Hamlin Wins Race But Johnson Makes His Points
By Jim Pedley | Managing Editor
Last spring, Jimmie Johnson got the victory at Martinsville Speedway by punting leader Denny Hamlin from behind with just a handful of laps to go. Sunday at Martinsville, Hamlin found a fool-proof method for preventing a replay of that.
Hamlin simply would not allow Johnson to get close enough to his rear bumper to do it. On restart after restart late in Sunday’s Tums Fast Relief 500 at Martinsville, Hamlin sped off at first sight of the green flag and left nothing for second-place Johnson to punt at but thin air.
As a result, Hamlin got his third victory of the season and his first of the 2009 10-race Chase for the Sprint Cup Championship.
“Jimmie obviously gave us a lot of respect there toward the end,” Hamlin said. “He knew that we had a faster car and tried to protect his points lead. It was a good situation we were in.”
Unfortunately, the situation was not great overall. The victory came too late to do Hamlin any good in the pursuit of his first championship, but at least it allowed him to put on a very respectable smoke-show burnout for his home-state fans.
Johnson kept his tires in tact after the race but his second-place finish probably warranted some type of celebration as it allowed him to pad his already-substantial lead in the Chase, which is now down to its final four events.
By finishing second, Johnson increased his lead from 90 to 118 points over second-place Mark Martin, who is also his Hendrick Motorsports teammate. Martin finished eighth at Martinsville. A low-key eighth.
“We need to pick it up,” Martin said. “You know, eighths, sevenths, that won’t get it right now. But you know what; we gave it everything we had.”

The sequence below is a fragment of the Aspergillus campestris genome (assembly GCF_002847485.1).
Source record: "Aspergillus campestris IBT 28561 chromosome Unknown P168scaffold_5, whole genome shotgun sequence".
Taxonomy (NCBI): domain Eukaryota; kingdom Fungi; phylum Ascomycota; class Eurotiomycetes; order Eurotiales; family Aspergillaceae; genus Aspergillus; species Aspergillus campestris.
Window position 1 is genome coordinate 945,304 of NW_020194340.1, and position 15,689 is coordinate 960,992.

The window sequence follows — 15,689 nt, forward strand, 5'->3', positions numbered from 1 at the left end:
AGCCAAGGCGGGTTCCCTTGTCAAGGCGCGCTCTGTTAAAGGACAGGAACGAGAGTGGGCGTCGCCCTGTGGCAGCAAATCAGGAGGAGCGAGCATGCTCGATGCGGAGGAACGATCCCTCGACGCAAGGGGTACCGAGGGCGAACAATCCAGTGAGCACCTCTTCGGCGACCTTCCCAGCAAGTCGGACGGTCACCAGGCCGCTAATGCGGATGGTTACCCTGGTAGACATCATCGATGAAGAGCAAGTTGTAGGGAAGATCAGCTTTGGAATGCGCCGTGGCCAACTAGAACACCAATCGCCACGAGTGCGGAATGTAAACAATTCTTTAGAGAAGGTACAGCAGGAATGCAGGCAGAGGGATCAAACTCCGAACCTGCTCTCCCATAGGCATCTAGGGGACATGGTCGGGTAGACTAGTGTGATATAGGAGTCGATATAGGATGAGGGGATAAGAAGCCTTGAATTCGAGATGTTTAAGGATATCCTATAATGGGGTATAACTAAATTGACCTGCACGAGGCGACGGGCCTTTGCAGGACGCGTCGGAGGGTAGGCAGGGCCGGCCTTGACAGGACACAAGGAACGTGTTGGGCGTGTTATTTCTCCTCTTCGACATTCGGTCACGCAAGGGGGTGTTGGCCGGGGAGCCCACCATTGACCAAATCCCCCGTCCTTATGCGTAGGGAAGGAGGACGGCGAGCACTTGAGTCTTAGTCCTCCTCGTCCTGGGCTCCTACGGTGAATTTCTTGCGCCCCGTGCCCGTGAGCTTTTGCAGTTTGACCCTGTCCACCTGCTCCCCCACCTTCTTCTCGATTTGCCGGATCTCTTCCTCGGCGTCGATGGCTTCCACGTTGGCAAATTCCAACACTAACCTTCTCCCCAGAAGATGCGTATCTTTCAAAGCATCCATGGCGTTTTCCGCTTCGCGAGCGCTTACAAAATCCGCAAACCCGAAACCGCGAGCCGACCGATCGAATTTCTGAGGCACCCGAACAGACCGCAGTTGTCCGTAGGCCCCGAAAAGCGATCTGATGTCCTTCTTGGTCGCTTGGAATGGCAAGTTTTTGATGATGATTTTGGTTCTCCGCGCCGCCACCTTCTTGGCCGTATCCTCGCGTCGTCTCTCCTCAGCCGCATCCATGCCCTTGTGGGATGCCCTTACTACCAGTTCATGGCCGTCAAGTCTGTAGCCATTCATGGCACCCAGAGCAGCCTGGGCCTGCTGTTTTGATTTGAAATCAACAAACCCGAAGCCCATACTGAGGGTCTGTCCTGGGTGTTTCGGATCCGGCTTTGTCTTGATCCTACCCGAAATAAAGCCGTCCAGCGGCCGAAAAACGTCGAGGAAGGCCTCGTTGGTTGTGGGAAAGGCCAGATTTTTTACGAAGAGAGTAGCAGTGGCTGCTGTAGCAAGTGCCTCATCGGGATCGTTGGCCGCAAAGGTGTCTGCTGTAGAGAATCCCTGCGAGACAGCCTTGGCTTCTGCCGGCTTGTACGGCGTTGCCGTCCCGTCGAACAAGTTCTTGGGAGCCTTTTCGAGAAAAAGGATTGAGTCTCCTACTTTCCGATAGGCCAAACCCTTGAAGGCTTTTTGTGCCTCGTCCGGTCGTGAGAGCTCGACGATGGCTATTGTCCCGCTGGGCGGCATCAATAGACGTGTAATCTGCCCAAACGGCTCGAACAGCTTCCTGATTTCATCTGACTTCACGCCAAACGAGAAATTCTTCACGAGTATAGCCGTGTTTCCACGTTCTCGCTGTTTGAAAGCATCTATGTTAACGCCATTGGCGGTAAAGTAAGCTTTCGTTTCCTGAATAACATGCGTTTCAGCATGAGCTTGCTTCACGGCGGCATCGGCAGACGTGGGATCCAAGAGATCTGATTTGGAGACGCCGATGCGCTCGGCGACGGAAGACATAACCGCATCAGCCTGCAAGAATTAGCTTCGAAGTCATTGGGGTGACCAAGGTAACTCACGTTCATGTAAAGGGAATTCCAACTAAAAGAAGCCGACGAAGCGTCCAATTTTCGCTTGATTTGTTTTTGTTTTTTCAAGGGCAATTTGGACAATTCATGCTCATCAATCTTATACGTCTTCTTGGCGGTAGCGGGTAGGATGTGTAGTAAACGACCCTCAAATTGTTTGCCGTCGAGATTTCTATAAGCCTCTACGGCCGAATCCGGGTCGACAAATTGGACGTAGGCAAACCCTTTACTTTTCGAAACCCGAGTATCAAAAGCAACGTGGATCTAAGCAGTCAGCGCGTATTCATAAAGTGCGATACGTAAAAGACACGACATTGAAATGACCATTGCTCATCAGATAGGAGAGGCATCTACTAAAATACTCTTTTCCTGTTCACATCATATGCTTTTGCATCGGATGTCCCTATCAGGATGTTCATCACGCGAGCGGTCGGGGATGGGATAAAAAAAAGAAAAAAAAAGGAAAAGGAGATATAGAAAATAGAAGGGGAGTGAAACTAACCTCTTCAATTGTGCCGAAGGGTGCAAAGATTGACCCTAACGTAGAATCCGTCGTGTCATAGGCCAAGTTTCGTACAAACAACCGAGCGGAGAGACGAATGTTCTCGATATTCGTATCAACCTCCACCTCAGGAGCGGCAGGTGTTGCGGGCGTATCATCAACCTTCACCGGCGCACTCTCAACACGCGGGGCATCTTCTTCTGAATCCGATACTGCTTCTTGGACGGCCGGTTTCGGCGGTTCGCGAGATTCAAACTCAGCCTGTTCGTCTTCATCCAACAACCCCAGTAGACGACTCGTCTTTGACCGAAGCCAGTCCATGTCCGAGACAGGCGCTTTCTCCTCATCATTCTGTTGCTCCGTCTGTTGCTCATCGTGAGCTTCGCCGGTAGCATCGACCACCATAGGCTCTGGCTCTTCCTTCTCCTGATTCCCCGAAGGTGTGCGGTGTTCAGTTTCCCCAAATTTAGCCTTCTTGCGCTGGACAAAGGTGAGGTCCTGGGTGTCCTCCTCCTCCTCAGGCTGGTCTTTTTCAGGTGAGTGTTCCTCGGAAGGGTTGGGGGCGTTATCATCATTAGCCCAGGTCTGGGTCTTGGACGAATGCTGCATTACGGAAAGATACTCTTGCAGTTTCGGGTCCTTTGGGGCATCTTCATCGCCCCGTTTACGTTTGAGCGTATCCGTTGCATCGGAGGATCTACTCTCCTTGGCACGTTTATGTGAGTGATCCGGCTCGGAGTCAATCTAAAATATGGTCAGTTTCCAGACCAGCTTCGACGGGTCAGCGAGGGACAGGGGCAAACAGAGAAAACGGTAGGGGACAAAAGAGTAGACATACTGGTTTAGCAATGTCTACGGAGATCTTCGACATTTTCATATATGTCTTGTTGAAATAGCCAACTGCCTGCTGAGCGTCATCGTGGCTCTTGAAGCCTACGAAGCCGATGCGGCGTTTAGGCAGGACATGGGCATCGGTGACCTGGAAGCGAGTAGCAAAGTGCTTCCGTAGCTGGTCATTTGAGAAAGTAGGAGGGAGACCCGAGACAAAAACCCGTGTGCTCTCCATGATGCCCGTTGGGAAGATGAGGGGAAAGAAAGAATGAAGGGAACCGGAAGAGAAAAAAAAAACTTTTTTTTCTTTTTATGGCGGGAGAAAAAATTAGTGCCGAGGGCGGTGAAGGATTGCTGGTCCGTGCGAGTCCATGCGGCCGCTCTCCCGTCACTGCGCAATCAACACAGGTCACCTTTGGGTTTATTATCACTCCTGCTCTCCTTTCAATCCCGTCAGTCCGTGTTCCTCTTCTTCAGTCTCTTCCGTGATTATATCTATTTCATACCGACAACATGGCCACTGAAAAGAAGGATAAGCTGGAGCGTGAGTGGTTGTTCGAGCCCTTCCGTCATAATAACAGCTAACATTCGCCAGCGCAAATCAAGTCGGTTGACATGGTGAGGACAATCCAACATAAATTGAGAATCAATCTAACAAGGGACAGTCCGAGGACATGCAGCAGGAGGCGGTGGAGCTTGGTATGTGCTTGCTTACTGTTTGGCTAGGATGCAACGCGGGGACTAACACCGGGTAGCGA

Third in points is a third Hendrick driver, Jeff Gordon. Gordon, fifth on Sunday, is now 150 behind Johnson.
So, Johnson was asked after the race, pretty comfortable with the points lead, are you?
Bad question to ask.
“I’m so tired of answering this question,” Johnson said. “I think you guys can all figure it out. Talladega (next week), there’s no telling, and I feel good with the other tracks after that as long as we don’t have any mechanicals.”
Fourth in points and 196 back, is Tony Stewart, who was 10th on Sunday.
Juan Pablo Montoya finished third at Martinsville. He is fifth in points, 200 behind leader Johnson.
Montoya, who led a large portion of Sunday’s race, had no problem assessing his situation – and Johnson’s.
“I’m too far,” he said. “It doesn’t matter. You’ve got to say the 48 team is doing an amazing job and they deserve everything they’re doing right now. Do we want to beat them? Yeah, we want to beat them.
“But it’s not over. You’ve got to be honest. You go to Talladega and he might have a bad race, or even the race after. He might blow a motor, have a bad pit stop. There’s still a lot of racing to go, so anything can happen. We’ve just got to keep running hard and hope for the best.”
Hamlin certainly decided to run hard on Sunday at Martinsville. He led three times for a race-best 206 laps.
But as hard as he did run, his victory was never really assured. Not at Martinsville.
Over the final 20 laps, Hamlin had to survive three restarts. On each of the restarts, it was Johnson who was right behind him. The final one of those was of the green-white-checkered variety.
But each time, Hamlin got the jump and Johnson’s chances of catching – and perhaps punting – Hamlin never materialized.
“I had one chance,” Johnson said. “He caught the curb with about 40 to go and lost some drive off of 2, and I got inside of him, and I thought, man, I’ve seen this movie before. I got inside of him and he came to block the position like he did in the spring, and I thought, man, I didn’t try to hit him last time here, and that time he was coming again.
“I wasn’t in there far enough to stay in there like I did in the spring, so I backed out of it, and I think I actually hit the curb and screwed up my line and all that kind of thing. That was my one chance.
“After that I could match his laps, but he would just start inching away from me and had the best car there at the end. If I had a chance to pass him and to get to his bumper and work him over, I would have. But I wasn’t just going to come in with the second-place car and take a cheap shot and pass him that way. If I felt like if I had a car to win the race, I would have been up there leaning on him some.”
– Jim Pedley can be reached at email@example.comNo Comment